- As with all years, 2021 established numerous weather records.
- This year saw eye-popping records for cold, heat and drenching rains.
All-time United States weather records were set for a wide range of extreme weather in 2021, covering everything from temperatures parts of the country have never seen before to astonishing rainfall totals and a hurricane that gave us déjà vu.
Here’s a look at 10 record-breaking moments that shocked meteorologists from the beginning to the end.
1. February Cold Breaks Dozens Of All-Time Records
A cold outbreak occurred in 2021. It was one of the most memorable in over 100 years of U.S. weather records.
Arctic air that originated from Siberia was a factor in all-time cold records being broken at 219 locations across the central states between February 11-19. They were set from North Dakota and Wisconsin, through Texas, Arkansas, Louisiana, and Texas. According to NOAA Additional daily records were broken every day.
Leading the way was Bottineau, North Dakota, which recorded an air temperature – not a wind chill – of minus 51 degrees on Feb. 13, toppling their previous all-time low of minus 50 which had stood for 128 years.
Other notable all time lows included Owen (Wisconsin) and Spearfish, South Dakota (3-3). Sioux City in Iowa (minus 28 twice in a row; a tie); Lawton Oklahoma (12); and Tyler Texas (6).
Although not all-time records Dallas-Fort Worth (minus2) and Oklahoma City (minus14) had their coldest temperatures since 1949, 1899, and respectively.
This was also the most expensive U.S. winter event since at least 1980 due to the cold outbreak and associated winter storms February 10-19. The weather pattern caused $21Billion in damage according to NOAA. It is the most expensive winter weather phenomenon in its database.
2. Northwest Heat Wave Breaks All-Time Records
The U.S. experienced one of the most extreme heat waves it has ever seen in the early summer. A strong bubble of high pressure was formed over the Pacific Northwest, western Canada, and lasted until June.
All-time record highs in any given day were set at dozens locations from Washington and Oregon, all the way to Northern California.
Portland, Oregon, set an all-time record for three consecutive days. The culmination was a mind-boggling heat of 116 degrees on Sunday, June 28. Its previous all-time record at airport was 107.
Seattle reached 108 on June 28 and easily beat its previous record of 103 in 2009.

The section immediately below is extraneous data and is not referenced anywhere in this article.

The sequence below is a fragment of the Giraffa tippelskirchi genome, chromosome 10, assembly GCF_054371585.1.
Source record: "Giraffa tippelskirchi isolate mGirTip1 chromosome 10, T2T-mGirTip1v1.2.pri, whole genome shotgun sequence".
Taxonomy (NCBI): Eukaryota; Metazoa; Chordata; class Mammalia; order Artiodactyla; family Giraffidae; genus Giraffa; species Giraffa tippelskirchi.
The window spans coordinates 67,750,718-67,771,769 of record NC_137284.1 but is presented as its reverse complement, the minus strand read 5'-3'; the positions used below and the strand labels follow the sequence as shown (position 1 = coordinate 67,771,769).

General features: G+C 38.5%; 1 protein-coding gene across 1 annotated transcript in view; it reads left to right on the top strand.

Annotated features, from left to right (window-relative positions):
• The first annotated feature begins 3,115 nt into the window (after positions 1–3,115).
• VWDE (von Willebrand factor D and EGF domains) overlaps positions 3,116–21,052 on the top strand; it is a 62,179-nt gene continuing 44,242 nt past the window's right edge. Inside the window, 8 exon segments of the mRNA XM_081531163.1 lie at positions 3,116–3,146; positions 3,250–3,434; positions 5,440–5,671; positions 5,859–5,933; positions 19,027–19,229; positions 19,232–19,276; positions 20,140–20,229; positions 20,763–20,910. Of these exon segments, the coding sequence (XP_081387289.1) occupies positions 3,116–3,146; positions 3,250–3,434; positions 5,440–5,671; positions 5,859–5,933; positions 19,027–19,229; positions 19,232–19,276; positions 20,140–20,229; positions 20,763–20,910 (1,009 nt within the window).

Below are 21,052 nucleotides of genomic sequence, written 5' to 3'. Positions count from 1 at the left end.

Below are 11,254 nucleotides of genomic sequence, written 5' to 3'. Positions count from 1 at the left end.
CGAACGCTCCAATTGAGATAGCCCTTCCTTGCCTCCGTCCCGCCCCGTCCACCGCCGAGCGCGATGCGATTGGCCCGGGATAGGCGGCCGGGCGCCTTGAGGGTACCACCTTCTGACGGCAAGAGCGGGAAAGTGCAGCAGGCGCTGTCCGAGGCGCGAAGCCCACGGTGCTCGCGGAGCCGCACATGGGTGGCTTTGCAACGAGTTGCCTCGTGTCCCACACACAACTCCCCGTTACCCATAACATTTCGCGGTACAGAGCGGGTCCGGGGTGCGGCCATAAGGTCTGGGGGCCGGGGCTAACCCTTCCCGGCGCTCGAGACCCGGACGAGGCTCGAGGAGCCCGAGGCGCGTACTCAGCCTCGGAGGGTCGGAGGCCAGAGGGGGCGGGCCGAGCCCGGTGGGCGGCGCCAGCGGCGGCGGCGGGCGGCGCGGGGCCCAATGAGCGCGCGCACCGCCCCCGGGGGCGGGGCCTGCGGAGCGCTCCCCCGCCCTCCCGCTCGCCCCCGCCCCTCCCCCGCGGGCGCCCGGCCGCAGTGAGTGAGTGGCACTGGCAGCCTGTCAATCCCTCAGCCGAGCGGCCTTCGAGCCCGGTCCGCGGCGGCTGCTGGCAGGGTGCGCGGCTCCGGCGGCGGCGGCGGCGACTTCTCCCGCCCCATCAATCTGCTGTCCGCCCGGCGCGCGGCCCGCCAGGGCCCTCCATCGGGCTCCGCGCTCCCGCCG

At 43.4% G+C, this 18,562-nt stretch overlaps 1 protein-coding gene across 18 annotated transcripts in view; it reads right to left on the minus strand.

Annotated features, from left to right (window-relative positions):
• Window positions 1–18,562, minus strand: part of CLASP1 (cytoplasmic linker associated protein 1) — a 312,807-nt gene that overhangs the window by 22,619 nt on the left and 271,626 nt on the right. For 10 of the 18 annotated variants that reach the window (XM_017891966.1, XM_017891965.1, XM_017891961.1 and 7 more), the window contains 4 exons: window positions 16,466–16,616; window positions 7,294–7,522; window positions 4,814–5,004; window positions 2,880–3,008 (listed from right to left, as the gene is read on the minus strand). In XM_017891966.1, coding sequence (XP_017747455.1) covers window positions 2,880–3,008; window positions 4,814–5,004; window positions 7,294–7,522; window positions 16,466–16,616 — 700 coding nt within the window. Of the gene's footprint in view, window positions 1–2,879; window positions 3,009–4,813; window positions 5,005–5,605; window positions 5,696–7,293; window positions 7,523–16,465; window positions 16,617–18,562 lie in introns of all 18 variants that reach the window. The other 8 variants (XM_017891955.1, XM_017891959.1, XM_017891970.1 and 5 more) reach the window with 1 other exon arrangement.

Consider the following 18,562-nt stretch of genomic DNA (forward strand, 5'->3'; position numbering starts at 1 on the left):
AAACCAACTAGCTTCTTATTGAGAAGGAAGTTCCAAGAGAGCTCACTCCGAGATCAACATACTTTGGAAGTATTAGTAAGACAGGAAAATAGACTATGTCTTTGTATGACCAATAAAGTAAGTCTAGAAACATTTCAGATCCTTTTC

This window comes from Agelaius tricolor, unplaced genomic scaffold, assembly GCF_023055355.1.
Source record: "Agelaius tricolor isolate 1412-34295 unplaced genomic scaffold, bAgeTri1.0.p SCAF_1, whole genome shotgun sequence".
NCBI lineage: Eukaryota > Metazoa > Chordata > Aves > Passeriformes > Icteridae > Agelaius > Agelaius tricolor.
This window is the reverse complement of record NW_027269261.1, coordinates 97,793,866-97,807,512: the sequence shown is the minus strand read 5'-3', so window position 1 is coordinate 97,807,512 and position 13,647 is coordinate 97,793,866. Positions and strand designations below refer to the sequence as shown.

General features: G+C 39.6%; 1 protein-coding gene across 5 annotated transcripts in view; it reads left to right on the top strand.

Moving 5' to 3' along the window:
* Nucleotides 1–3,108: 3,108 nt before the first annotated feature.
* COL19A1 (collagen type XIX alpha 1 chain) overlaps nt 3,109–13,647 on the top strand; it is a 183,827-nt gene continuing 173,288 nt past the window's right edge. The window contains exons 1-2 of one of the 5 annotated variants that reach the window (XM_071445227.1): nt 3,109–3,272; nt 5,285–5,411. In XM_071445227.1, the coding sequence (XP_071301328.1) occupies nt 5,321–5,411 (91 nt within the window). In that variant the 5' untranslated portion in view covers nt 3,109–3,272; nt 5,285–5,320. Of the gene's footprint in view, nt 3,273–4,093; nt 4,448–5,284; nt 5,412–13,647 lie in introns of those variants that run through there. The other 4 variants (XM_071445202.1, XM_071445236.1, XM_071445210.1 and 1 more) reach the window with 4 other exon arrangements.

Lytton, British Columbia, north of Canada’s border, reached an amazing 121.3 on June 29, a record that preliminarily surpassed the all-time high for the entire country.
3. Record-breaking Southwest Monsoon
The Southwest witnessed a monsoon rainfall turnaround in 2021. It was a record-breaking event.
According to the National Weather Service, Phoenix, this year’s monsoon was the wettest ever recorded for the area that stretches from Arizona to New Mexico and southwest Texas. This is an incredible example of weather whiplash – 2020 was the driest monsoon of record for the same area.
July was the wettest month in the entire region, and it was also the second-wettest recorded for Arizona.
Tucson, Arizona, was soaked by 8.06 inches (record) of rain in July. This is the most rainfall for any month in Tucson’s weather history since the late-1800s.
4. Record Hottest Summer
According to NOAA, Summer 2021 was the hottest summer in 126 years of records for contiguous U.S.A.
The average temperature in the Lower 48 was 74 degrees from June to August, which is 2.6 degrees higher than the average. This barely surpassed the Dust Bowl summer 1936 for the top spot, which was 0.01 degrees lower.
California, Idaho and Nevada all enjoyed a record-breaking summer. Additional 21 states also had the top-10 hottest summers, ranging from the Front Ranges of the Rockies and Northern Plains to Great Lakes and Northeast.
Summer 2021 was marked by a record-breaking June in the Lower 48. This was followed by the 13th and 14th-hottest Augusts, respectively.
Only parts of the South managed to avoid a scorching summer.
5. Record-Tying Strongest Hurricane Landfall Déjà Vu in Louisiana
Hurricane Ida was the strongest hurricane (by windspeed) to hit the Pelican States when it made landfall Aug. 29, as a strong Category 4.
Ida sustained maximum winds of 150 mph as it crossed the coast near Port Fourchon. Only two other hurricanes – 2020’s Laura and the Last Island 1856 hurricane – had wind speeds that strong at landfall in Louisiana.